The bottle of Coca-Cola, arguably the most iconic bottle ever designed, was created to help the brand face its numerous imitators. Today, more than 100 years later, the design looks more beautiful than ever.
Here’s its story.
By 1912, Coca-Cola had to face an increased competition within the US. Competitors, like Koka-Nola, Ma Coca-Co, Toka-Cola and Koke were not only copying the product, they were also copying or slightly modifying the spencerian script logo and the bottle. (the article continues after the ad)
In 1915, wanting to protect the Coca-Cola brand, the management of the company decided to spent $500 so that a distinctive package is designed. The brief for the competition was simple: “we want a bottle so distinct that you would recognise it by feel in the dark or lying broken on the ground”.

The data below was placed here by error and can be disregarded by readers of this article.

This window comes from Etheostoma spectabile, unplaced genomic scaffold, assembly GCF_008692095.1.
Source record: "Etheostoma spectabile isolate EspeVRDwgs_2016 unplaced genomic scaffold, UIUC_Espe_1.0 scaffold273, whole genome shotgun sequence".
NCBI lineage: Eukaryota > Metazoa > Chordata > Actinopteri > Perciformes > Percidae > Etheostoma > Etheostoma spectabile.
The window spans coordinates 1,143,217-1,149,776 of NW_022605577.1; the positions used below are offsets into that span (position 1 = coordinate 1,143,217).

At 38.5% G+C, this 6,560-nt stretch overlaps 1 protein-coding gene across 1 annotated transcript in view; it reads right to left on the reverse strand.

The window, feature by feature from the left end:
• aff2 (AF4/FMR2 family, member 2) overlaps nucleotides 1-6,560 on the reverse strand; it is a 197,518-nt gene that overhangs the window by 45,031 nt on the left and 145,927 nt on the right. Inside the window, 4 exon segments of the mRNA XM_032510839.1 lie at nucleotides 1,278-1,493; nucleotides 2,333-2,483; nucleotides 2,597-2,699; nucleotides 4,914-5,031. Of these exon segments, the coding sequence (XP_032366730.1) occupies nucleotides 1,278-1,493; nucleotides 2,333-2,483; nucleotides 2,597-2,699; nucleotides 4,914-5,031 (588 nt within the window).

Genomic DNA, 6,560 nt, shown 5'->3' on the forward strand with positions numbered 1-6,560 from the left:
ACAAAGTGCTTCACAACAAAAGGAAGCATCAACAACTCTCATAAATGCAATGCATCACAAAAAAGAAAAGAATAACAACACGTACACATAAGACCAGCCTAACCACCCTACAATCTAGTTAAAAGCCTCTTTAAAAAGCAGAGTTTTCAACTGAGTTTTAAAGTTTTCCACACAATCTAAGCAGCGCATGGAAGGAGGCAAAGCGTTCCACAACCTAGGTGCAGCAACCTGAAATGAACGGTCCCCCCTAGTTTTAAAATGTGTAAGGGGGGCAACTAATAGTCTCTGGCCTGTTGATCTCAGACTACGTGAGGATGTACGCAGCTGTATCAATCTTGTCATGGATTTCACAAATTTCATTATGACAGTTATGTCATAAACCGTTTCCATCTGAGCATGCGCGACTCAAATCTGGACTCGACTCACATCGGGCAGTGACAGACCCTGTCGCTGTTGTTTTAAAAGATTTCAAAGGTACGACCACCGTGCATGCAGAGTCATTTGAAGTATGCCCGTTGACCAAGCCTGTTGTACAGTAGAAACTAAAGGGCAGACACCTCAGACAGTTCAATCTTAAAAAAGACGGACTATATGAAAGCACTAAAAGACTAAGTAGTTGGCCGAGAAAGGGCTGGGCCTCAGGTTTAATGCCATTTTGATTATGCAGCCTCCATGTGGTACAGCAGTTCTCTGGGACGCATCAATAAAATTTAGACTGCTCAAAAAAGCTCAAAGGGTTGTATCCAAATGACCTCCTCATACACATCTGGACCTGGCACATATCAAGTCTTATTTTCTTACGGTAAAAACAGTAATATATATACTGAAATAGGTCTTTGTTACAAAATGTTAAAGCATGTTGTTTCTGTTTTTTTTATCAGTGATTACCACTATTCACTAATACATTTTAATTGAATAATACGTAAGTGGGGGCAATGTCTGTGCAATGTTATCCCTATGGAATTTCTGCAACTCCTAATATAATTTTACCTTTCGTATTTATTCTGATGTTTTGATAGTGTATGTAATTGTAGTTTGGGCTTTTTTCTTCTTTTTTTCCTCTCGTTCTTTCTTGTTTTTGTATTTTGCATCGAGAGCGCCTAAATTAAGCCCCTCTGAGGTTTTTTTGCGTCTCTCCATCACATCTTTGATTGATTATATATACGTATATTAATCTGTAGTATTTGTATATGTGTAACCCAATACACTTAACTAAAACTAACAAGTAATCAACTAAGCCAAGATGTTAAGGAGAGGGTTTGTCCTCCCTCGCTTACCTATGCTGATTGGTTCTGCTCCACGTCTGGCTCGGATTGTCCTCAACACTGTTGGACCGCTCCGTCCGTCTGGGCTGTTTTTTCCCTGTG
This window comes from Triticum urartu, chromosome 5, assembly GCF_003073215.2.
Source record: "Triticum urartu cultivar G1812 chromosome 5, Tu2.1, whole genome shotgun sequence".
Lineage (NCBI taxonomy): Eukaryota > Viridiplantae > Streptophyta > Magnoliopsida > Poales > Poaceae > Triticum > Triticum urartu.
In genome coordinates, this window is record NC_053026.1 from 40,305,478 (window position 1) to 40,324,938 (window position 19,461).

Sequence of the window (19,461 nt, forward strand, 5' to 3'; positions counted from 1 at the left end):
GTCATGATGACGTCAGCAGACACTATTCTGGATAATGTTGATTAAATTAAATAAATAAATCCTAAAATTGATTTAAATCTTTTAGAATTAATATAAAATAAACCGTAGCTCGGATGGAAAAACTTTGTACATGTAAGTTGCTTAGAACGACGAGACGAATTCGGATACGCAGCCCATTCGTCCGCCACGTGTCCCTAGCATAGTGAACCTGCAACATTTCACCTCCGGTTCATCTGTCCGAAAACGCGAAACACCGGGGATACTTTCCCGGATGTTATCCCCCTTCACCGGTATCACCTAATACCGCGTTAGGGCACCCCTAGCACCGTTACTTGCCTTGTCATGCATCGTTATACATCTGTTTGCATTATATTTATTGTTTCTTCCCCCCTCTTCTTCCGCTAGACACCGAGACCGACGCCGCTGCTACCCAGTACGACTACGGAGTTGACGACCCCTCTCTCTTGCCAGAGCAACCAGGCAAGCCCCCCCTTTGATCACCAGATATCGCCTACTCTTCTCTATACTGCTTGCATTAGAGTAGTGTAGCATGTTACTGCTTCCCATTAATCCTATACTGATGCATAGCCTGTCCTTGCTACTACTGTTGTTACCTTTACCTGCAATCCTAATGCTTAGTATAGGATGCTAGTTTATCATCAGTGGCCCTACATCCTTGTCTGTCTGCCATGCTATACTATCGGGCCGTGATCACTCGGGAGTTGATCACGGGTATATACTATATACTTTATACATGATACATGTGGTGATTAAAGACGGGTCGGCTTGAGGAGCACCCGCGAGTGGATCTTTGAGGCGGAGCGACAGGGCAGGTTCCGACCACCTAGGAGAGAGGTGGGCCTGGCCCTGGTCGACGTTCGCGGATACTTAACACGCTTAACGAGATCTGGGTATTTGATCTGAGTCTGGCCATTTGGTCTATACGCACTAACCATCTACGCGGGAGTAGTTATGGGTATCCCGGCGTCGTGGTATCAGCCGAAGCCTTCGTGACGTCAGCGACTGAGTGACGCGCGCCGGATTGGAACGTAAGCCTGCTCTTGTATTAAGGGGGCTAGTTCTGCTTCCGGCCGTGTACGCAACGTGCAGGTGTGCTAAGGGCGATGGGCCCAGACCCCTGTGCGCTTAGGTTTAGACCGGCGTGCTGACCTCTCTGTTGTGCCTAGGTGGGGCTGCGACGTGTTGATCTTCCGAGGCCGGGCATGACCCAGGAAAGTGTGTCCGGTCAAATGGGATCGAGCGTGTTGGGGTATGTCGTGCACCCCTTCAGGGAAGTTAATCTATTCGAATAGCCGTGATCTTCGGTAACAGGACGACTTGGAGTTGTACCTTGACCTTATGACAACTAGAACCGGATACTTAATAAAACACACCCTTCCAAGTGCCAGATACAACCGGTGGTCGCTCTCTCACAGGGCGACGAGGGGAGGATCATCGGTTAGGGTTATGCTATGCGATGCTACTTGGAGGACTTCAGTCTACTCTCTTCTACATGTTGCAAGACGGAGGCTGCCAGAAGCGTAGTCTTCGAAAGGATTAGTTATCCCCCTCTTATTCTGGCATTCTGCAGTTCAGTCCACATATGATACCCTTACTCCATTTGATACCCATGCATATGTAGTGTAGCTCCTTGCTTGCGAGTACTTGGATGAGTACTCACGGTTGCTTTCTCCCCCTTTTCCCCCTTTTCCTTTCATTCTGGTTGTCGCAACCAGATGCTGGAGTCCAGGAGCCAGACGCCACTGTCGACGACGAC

Around 10 glass companies across the US entered the competition.
The winner was Root Glass Company, that designed the bottle based on the cocoa bean, with an elongated shape and distinct ribs:
It was decided that the bottle should be coloured “German Green” and the weight of the glass was to be no less than 14.5 ounces, which, when filled with the 6.5 ounces of Coca-Cola, made each bottle weigh more than a pound.
The design was of course patented with the patent expiring in 1951. But, even though the patent expired without a renewal option, the Patent Office recognised the Coca-Coca bottle as a trademark, something quite unusual for a commercial package.
A 1949 study showed that less than 1% of Americans could not identify the bottle of Coke by shape alone. Mission accomplished.